Review of Applied Eugenics, By Paul Popenoe and Roswell H. Johnson, Eugenical News (vol. 4)
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Cold Spring Harbor, ERO, Eugenical News, 4
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Review of Applied Eugenics, By Paul Popenoe and Roswell H. Johnson, Eugenical News (vol. 4)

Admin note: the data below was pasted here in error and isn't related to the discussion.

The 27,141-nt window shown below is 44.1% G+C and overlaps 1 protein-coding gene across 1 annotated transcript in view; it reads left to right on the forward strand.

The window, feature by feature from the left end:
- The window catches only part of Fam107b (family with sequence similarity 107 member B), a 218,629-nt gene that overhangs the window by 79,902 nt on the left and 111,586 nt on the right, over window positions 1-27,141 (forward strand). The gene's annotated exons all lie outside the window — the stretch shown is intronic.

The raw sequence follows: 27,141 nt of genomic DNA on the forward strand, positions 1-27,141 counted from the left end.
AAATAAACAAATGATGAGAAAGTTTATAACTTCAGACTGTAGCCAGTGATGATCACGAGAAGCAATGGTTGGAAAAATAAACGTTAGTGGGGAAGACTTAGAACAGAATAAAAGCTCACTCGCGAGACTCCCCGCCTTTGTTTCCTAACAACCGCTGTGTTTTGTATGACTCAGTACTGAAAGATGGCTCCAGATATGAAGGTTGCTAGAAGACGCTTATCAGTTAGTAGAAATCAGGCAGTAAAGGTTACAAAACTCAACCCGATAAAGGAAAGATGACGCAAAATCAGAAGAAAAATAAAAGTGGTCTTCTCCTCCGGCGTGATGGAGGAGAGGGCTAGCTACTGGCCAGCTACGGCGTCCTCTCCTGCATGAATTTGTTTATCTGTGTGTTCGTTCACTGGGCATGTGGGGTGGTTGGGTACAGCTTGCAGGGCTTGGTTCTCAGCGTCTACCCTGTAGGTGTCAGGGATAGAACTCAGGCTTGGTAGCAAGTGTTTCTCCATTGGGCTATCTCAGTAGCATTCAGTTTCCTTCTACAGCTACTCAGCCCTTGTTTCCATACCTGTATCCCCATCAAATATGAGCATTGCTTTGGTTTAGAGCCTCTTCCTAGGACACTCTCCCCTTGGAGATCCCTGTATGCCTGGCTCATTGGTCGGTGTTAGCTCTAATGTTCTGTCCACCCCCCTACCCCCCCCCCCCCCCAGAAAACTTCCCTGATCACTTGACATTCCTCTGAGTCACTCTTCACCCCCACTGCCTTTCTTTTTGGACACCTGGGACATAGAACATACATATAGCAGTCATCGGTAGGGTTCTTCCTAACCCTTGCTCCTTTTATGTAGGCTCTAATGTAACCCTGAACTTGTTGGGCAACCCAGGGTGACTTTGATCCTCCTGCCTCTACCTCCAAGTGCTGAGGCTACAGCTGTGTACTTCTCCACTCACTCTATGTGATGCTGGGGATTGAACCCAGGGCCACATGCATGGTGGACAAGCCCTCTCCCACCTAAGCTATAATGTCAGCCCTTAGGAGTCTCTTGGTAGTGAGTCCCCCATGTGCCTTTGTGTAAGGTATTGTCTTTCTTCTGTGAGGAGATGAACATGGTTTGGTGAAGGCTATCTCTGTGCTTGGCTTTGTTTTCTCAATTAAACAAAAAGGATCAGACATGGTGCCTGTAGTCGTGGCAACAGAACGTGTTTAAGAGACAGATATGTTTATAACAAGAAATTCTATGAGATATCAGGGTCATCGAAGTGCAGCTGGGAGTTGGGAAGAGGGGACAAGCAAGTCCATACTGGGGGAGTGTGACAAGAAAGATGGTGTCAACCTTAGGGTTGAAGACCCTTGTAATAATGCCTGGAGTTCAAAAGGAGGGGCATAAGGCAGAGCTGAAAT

2 Eugenical News Applied Eugenics. At last we have a book that attempts to cover the field of practical eugenics. The authors are well known for their interest in and writings upon the subject. In the treatment of the subject the author begin by combating the errors of those who ignore heredity, or place little importance upon it; also, of those who think that external conditions and the acquisition of characters by use affect the germ plasm. Differences between men and the inheritance of mental differences are discussed. When it comes to the "laws of heredity" the authors decline to treat the subject in a systematic way and conclude that, for the purposes of this treatise, the biometric statements about heredity shall be utilized rather than the more analytical method of modern heredity studies. The chapter on Natural Selection (clearly by Johnson) is clear and good. There follow a brief history of the "eugenics movement." Next are treated in order the problems of the cacogenic classes and the way of increasing the fertility of the superior. Finally a number of "problems of the day," such as the color line, immigration, war, taxation, democracy, child labor, feminism, prohibition, and sex hygiene, are considered in the light of eugenics. There are 46 illustrations, some occupying a full page. The book is valuable as a first serious attempt to cover so large a field. Though it cites many references it does not claim bibliographical completeness. It does grapple courageously with such difficult matters as increasing the marriage and birth rate among the superior stock; and immigration. The treatment of democracy raises many moot questions. How can a true democracy declare what the people "ought to want"; and who are "the best"? These difficulties are passed in silence. The book is stimulating and thought provoking. It deserved the widest possible circulation, not only among eugenicists but all person interested in social progress. [hairline rule column-width] Paul Popenoe and Roswell H. Johnson. Applied Eugenics. N. Y. The MacMillan Co. 1918. 459 pp. $2.10. [centered score] Selecting the Executive. A professor or commerce has breadth of vision enough to write a book that treats of the need of the cooperation of genetics, somatology, psychology, and performance-tests in the selection of a business executive, such as the head of a great corporation. With a strong sweep he wipes phrenology, astrology, physiognomy, Blackfordism and the rest off the board. By use of the rating of 276 business men he finds that judgment, initiative, integrity and organizing ability are probably the four most important traits of the executive. He recognizes that these traits have inheritable factors. He adds, "The facts of heredity . . .must be sought objectively by trained field workers" and he kindly refers to the facilities offered by the Eugenics Record Office (p. 108). Professor Gowin sees also that the laboratory mental tests do not reveal the instinctive, emotional and volitional elements which are of decided importance in the executive work. This is a wonderful little book; full of good ideas and matured conclusions. It is better adapted to place the matter of appointments on a more satisfactory scientific basis manner than any other book we know. [hairline rule column-width ] E. B. Gowin, The Selection and Training of the Business Executive. N. Y.; MacMillan 1918. 225 p. $1.50. [end]

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